LOS ANGELES Matthew McConaughey wasn’t lured to working on “Interstellar” by its cosmic story of space exploration to save all humankind. It wasn’t even that he would work with highly touted director Christopher Nolan or Oscar-winning actress Anne Hathaway.

He was drawn to the mega movie by the grounded nature of the role.

“I’ve been playing a lot of anti-heroes lately and while they’ve been good to me, I was more interested in playing the everyman of this film. And if you are everyman, then you are nobody in particular,” McConaughey says.

After his Oscar-winning role as the gaunt champion of the underdog in “Dallas Buyers Club” and his Emmy-nominated work as the emotionally scraggly police officer in “True Detective,” the one thing that attracted McConaughey to “Interstellar” was that he would be a farmer — and single father — who must leave his normal life behind to become a reluctant hero.

That hero pilots a spaceship through an artificially created wormhole in search of a new planet humans can call home. It’s a race against time as Earth is dying and because the young daughter he leaves behind will age far quicker than he will because of black hole variations on time.

McConaughey’s slow Texas drawl, lanky features and dry sense of humor gave him the kind of Gary Cooper-like characteristics that Nolan wanted for the role. The director was happy McConaughey was drawn to the film’s humanity and considers that the most important part of the film.

When the director read the first draft of the script, written by his brother Jonathan Nolan, what jumped out were the family relationships.

“We found that the more you explore the cosmic scale of things, the further out in the universe you went, the more the focus came down to who we are as a people,” Nolan says.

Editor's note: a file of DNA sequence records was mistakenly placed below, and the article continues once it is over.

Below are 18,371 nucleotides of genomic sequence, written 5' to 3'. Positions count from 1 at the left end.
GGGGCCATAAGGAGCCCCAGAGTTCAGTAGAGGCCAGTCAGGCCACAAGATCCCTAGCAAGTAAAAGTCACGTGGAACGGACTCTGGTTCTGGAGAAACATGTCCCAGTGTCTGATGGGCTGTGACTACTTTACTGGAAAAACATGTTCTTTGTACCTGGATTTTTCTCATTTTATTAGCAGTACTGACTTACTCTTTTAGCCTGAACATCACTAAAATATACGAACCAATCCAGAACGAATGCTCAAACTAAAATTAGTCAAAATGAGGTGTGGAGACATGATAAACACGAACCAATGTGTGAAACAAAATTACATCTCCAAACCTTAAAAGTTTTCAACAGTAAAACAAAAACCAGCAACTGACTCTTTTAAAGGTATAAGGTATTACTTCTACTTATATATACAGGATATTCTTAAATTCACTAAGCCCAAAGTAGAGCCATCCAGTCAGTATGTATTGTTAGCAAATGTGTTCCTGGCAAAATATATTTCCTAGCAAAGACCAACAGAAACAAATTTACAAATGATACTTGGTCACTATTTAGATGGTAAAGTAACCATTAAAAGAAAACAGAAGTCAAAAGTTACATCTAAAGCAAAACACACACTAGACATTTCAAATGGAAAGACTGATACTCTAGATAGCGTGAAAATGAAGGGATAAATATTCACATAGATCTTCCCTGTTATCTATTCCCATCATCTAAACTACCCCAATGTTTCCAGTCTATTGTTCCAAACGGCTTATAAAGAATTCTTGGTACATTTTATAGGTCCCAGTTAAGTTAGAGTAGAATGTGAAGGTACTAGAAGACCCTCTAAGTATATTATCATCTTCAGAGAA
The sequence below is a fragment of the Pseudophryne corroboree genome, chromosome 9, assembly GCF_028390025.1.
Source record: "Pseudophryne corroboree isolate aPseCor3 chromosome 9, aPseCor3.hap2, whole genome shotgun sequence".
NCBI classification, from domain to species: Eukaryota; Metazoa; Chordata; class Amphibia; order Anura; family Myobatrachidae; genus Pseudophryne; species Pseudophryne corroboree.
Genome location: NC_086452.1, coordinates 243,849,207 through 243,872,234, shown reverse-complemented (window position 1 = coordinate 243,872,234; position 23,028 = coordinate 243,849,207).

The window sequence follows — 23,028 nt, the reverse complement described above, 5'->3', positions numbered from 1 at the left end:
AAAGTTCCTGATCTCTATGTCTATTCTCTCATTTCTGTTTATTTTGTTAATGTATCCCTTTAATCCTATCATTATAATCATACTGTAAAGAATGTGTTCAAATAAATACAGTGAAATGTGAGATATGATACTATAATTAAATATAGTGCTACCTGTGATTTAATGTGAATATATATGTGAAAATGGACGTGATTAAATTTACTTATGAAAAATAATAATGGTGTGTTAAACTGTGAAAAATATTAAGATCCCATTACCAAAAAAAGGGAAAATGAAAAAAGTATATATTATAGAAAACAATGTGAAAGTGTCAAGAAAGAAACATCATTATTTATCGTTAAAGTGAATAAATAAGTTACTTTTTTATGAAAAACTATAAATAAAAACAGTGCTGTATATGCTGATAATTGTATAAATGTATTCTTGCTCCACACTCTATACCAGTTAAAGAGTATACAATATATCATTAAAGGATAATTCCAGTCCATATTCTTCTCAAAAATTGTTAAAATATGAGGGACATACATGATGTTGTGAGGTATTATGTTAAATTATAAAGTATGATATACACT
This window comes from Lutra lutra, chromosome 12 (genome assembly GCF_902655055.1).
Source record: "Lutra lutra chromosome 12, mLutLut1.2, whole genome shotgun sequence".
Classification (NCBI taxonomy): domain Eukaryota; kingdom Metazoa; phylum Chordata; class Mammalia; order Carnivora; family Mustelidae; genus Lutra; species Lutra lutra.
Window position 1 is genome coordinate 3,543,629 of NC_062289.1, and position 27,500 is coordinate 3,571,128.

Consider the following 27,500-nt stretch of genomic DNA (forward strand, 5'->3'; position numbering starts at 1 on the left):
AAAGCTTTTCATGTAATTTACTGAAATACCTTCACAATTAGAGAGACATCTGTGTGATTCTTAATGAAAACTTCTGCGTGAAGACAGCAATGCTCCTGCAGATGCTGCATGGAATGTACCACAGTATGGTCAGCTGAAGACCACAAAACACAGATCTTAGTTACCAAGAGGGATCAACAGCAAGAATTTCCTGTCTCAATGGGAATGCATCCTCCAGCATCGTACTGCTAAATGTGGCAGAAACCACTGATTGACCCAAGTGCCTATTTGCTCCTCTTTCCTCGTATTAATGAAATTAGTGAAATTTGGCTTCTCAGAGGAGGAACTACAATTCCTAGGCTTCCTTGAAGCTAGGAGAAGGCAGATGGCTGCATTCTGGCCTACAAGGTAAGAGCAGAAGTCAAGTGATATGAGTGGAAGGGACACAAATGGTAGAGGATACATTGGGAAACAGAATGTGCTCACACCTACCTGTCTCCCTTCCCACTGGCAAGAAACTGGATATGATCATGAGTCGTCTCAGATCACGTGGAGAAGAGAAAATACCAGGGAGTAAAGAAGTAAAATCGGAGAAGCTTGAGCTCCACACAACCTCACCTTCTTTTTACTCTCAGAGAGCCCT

McConaughey’s connection to the family story comes naturally; he’s the father of three. His being an actor and having to be away from home for long stretches isn’t nearly as dramatic as what his “Interstellar” character faced. The actor points out that he’s been lucky enough with his career that he can take his family with him when he’s on the road.

But he could still understand the pain of separation.

“It was apparent this was about a parent and his child. That’s the aorta of the film emotionally. It’s the common denominator that everyone can understand,” McConaughey says.

Those connections became very important in a scene where McConaughey’s character must react to a series of video messages from home. He was worried about shooting the powerful scene because of having just spent the weekend away from the set doing promotional work for “The Dallas Buyers Club.”

McConaughy says the key to getting back into the role for that big moment was just to relax and not to try too hard. He was shown the pre-filmed video messages without a rehearsal and his initial reactions in the movie — what Nolan calls “manly man tears” — were from the first take of the scene.

“Interstellar” is the first film for McConaughey since he picked up his Oscar. Despite earning the highest honor the industry can give him, McConaughey is not taking any role lightly. He’s more obsessed than ever with the idea that acting is such a fickle industry that any role can be the actor’s last.

“The job that you are doing could be the last one. That’s a way to go into it. With respect to what has happened in the last few years, I have more obsession about what I’m doing at this moment,” McConaughey says. “It could be the last one. I hope it’s not. But it could be.”